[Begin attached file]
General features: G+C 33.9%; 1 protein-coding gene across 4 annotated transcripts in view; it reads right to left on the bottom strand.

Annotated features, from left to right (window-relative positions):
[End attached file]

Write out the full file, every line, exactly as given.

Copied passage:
General features: G+C 33.9%; 1 protein-coding gene across 4 annotated transcripts in view; it reads right to left on the bottom strand.

Annotated features, from left to right (window-relative positions):